There was relatively little in the budget announcement affecting indirect taxes overall.
Besides a small adjustment to the cash receipts basis threshold in VAT, which only affects businesses with an annual turnover of or below €1.25m, there were no new announcements affecting VAT in the Ministers speech. The marginal increase in this threshold, while welcome, is unlikely to be of major benefit to the majority of SME’s whose turnover will exceed this threshold and so will not qualify for the relief at all.
The Minister confirmed, in his speech, that the 9% rate for the tourist sector would continue to apply in 2013 but this had already been announced when the 9% VAT rate was originally introduced.
A VAT measure which was not announced by the Minister in his speech was a reduction in the flat-rate addition paid to farmers. The flat-rate scheme is designed to compensate unregistered farmers for VAT incurred on their farming costs and the reduction is difficult to fathom in a context where VAT costs have not decreased for these farmers.
The “old reliables” may not have lived up to their name in recent years, escaping increases in excise duties for a number of years, but on this occasion they have appeared again like old friends in a crisis. While fuels escaped excise increases there were increases across the board for the rest with a notable and whopping €1 increase in excise being applied to a bottle of wine.
On the positive side the announcement of an excise duty rebate scheme for hauliers will be welcomed by all businesses if its benefits feed into the cost of haulage in the wider economy.
The rates of both VRT and motor tax across all categories will increase with effect from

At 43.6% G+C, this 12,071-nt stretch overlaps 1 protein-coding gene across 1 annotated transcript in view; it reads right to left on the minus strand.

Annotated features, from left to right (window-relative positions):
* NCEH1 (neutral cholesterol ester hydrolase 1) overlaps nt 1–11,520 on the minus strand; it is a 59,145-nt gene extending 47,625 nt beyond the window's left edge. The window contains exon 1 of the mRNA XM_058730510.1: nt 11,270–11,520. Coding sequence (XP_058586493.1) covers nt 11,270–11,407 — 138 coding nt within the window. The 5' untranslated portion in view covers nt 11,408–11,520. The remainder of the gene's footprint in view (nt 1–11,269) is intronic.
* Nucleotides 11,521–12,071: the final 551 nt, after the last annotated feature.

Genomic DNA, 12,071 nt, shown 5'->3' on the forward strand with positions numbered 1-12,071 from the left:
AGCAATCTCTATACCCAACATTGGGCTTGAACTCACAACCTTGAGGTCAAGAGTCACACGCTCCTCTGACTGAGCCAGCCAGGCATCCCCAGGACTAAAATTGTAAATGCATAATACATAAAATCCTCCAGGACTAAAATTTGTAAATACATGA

1st January 2013. Obviously this will not be good news for the motor industry, or indeed, private motorists.
While it can be expected that the motor tax increases will benefit the exchequer, the case for increasing VRT in the current environment for new cars has to be questionable. It may well be the case that the increases in VRT result in a diminishing tax return for the exchequer as a result of further contraction in new car sales.
Carbon tax is to be extended to solid fuels over the next two years. This will bring the tax treatment of solid fuels into line with the tax treatment of other fuels. The increases for solid fuel are significant. However, on the positive side they will not impact until after this winter.
Overall there were no surprises on the indirect tax front. The combination of the reduction in the 9% VAT rate for tourism related activity and the increase in the standard rate of VAT to 23% last year appears to have worked for the government, with VAT revenues expected to increase by 6% this year over last.
It remains to be seen if the increase in motor taxes this year will produce a similar positive result for the government. We suspect that it may not. While the increase in car tax will raise additional revenue an increase in VRT for a struggling sector may well result in a diminishing tax return for the government on new vehicles.
The increases in excise on the old reliables cannot be seriously challenged and equalising carbon taxes on liquid and solid fuels was not unexpected. Overall there were few changes and, apart from the increase in VRT, few complaints to be made in relation to these taxes, given the fiscal constraints on the government.